The crispy potato with Exmoor Ocietra Caviar was another revelation – the potato peeled and rolled tight, like a triple cooked chip, crispy within each layer, and then topped with sour cream and proper caviare. More than that, the taste of the potato shone through in each and every bite.
The modern British menu continued with Scottish glirolles, a take on a mushroom risotto with tiny cubes of apricot to sweeten it and cut through the earthiness of the fungi.
The sea fennel was an entirely new revelation, like samphire doused in coals and peat
Then the Isle of Skye lobster served with sea fennel – an entirely new revelation, like samphire doused in coals and peat, which we literally couldn’t get enough of – enhancing the lobster magnificently, the veggie version with beetroot and silky smooth haricot beans, quite sensational.
Onwards we rode, next a huge Orkney scallop with pea shoots and a dazzling sauce vierge, vibrant with fresh herbs and golden reasons which tasted like floral grapes, yet both pungent and delicate.
The jaw-dropper was the OFC – arriving on a huge smoking plate of limes and ice majestically carried to our table, the batter so light and crispy, like tempura, the chicken infused with Thai style flavours.
The veggie alternative was a carrot which sounds almost risible in comparison, but again its infusion was so heady and pronounced, its delivery so clever, that it deserved its place.
the Shiplake squash tasted like a roast dinner – a Willy Wonka-esque moment of wonder
As for the Shiplake squash, it was similarly marinaded, this time so that it tasted like a roast dinner, in a Willy Wonka-esque style moment of wonder.
The pink duck breast came with a curry emulsion, very colonial, a tantalising Indian nod, whilst the Wootton Bassett Lamb dish, again tiny and pink, was the best lamb we’ve ever eaten.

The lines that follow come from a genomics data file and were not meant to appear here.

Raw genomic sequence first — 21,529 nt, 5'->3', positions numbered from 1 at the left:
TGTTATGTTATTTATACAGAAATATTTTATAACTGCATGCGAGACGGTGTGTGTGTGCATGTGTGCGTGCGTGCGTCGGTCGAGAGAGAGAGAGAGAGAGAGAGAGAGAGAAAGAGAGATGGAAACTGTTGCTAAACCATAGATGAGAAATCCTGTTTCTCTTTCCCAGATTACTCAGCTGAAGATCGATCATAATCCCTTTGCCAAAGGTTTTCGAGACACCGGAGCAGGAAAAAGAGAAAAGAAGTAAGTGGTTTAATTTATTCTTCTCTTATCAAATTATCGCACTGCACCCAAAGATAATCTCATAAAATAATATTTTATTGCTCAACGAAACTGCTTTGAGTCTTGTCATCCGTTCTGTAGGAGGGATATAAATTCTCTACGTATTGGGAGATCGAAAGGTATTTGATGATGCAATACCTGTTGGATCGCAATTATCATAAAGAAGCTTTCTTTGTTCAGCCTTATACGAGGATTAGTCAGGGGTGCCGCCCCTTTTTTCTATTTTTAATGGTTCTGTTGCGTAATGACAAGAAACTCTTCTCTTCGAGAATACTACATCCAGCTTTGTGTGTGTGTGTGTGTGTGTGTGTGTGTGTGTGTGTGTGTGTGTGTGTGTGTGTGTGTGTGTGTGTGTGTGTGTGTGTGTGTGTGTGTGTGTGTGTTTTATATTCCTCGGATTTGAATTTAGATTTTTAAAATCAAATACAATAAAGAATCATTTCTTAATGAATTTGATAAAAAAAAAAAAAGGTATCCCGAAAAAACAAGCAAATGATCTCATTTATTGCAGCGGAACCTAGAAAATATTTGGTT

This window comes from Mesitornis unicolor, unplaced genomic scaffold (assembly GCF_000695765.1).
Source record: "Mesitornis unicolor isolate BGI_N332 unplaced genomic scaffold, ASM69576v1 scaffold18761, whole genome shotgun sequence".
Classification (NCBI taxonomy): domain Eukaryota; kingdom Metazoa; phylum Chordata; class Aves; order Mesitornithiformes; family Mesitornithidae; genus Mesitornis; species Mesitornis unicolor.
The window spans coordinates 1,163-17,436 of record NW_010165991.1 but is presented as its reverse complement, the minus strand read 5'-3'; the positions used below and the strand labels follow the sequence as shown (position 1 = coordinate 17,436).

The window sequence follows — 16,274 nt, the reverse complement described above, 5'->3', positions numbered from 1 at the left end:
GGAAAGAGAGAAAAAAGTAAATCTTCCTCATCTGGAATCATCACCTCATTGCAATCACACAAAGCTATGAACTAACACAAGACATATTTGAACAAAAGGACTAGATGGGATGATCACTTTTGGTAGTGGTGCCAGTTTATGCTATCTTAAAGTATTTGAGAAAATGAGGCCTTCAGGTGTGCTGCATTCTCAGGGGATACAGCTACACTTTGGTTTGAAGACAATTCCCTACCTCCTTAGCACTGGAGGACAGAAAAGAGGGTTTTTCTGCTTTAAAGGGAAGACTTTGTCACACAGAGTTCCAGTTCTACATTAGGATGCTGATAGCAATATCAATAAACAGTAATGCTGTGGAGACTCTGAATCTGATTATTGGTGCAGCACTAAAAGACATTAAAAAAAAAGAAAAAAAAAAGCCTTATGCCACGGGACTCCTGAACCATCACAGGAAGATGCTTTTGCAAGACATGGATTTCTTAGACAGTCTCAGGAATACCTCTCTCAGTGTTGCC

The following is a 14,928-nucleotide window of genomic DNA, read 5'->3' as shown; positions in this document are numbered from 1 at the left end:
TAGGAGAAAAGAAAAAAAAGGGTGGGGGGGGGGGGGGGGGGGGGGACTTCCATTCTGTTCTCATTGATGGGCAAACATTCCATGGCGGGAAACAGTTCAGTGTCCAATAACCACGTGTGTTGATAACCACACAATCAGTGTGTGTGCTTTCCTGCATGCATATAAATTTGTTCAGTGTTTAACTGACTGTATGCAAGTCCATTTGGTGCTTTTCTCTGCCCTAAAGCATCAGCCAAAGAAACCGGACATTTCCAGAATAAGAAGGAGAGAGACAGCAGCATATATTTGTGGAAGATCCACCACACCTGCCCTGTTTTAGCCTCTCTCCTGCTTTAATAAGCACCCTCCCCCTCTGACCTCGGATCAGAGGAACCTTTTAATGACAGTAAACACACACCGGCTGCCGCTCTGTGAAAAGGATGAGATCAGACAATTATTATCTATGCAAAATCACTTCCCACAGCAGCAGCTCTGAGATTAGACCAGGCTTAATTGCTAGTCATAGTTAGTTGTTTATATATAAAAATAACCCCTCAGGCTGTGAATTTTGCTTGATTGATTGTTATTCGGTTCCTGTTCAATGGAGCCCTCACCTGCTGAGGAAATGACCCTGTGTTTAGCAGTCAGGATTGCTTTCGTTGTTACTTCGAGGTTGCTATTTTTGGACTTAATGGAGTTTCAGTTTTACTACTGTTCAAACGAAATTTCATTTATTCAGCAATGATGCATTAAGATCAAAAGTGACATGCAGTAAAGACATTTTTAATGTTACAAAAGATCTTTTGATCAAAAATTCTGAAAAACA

the Wootton Bassett Lamb was the best we’ve ever eaten
How we managed the cheese course I’ll never know, opting for three cheeses rather than the six, accompanied by thin crisp biscuits, grapes, pickles, oat biscuits with raisins, and lots of other goodies which we were incapable of resisting.
Luckily, the palate cleanser hailed soon afterwards – From The Garden – essentially a zinging green apple sorbet with homemade granola and blackberries, before Chocolate arrived – a raspberry macaroon which then revealed layers of different chocolate mousses and crunch inside, pistachios topped with and aerated chocolate, which kept on giving.
After that it’s a blur – some petit fours and a wonderful passion fruit jelly. It was late afternoon when we were aroused from our dining reverie.
yet that stolen time, that lost afternoon, bore witness to one of the most memorable meals we’ve ever had
And yet that stolen time, that lost afternoon, bore witness to one of the most memorable meals we’ve ever had.
So there we have it. Suffice to say Orwells’ field to plate ethos is evident in each mouthful, nothing is left to languish or waste. Instead the ingredients are revered which when combined with Lee and Ryan’s fearfully creative bent, can only produce some really magical food, all based on the fact that they care deeply about their food.
Orwells Restaurant, Shiplake Row, Binfield Heath, Henley on Thames is open from Wednesday-Sunday. The taster menu is £150 a head. Wine flights cost £110-£150 a head.